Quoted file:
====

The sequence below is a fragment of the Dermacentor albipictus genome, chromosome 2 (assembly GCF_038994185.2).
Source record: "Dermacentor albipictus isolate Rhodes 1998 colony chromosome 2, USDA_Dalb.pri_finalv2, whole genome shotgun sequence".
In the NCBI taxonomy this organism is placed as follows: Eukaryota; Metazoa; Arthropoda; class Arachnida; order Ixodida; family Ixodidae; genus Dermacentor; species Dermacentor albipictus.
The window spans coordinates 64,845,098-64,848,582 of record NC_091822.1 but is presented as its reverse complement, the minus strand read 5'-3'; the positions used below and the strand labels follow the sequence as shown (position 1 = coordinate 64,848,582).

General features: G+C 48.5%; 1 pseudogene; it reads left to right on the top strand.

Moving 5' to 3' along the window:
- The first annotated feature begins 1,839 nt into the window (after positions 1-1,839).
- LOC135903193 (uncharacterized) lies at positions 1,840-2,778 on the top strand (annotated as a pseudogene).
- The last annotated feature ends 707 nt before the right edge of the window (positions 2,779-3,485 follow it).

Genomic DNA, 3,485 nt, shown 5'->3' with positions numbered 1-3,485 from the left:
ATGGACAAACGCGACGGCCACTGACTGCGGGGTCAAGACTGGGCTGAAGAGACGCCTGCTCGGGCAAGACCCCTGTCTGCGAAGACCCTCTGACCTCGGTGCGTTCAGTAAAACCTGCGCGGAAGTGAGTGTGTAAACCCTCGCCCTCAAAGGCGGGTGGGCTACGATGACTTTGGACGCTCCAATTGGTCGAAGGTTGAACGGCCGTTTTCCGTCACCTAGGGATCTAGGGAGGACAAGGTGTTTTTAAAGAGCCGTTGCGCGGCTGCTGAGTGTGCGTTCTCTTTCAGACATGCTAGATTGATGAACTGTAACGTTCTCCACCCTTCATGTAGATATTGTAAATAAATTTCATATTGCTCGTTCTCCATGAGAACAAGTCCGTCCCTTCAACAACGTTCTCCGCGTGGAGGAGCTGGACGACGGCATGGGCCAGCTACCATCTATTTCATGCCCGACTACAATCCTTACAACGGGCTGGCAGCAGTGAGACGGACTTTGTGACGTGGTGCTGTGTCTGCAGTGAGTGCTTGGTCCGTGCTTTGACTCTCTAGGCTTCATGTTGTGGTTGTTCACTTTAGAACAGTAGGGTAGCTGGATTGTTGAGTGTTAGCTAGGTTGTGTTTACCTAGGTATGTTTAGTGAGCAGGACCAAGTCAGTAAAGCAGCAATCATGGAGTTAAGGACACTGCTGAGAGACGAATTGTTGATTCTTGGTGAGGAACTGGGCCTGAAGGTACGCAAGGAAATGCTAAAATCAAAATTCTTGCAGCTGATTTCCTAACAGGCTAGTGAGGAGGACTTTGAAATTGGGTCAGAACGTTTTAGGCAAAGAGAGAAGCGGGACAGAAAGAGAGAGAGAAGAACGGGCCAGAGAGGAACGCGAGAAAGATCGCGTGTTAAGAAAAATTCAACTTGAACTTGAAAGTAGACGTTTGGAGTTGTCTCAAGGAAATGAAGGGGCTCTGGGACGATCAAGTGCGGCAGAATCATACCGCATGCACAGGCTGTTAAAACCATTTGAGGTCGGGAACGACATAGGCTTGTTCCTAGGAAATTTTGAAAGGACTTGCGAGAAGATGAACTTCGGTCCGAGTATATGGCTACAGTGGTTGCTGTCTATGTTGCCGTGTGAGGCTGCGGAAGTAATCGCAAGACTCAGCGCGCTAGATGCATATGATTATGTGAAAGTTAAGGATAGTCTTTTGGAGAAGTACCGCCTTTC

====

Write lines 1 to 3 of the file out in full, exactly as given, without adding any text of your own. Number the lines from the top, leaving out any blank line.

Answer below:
The sequence below is a fragment of the Dermacentor albipictus genome, chromosome 2 (assembly GCF_038994185.2).
Source record: "Dermacentor albipictus isolate Rhodes 1998 colony chromosome 2, USDA_Dalb.pri_finalv2, whole genome shotgun sequence".
In the NCBI taxonomy this organism is placed as follows: Eukaryota; Metazoa; Arthropoda; class Arachnida; order Ixodida; family Ixodidae; genus Dermacentor; species Dermacentor albipictus.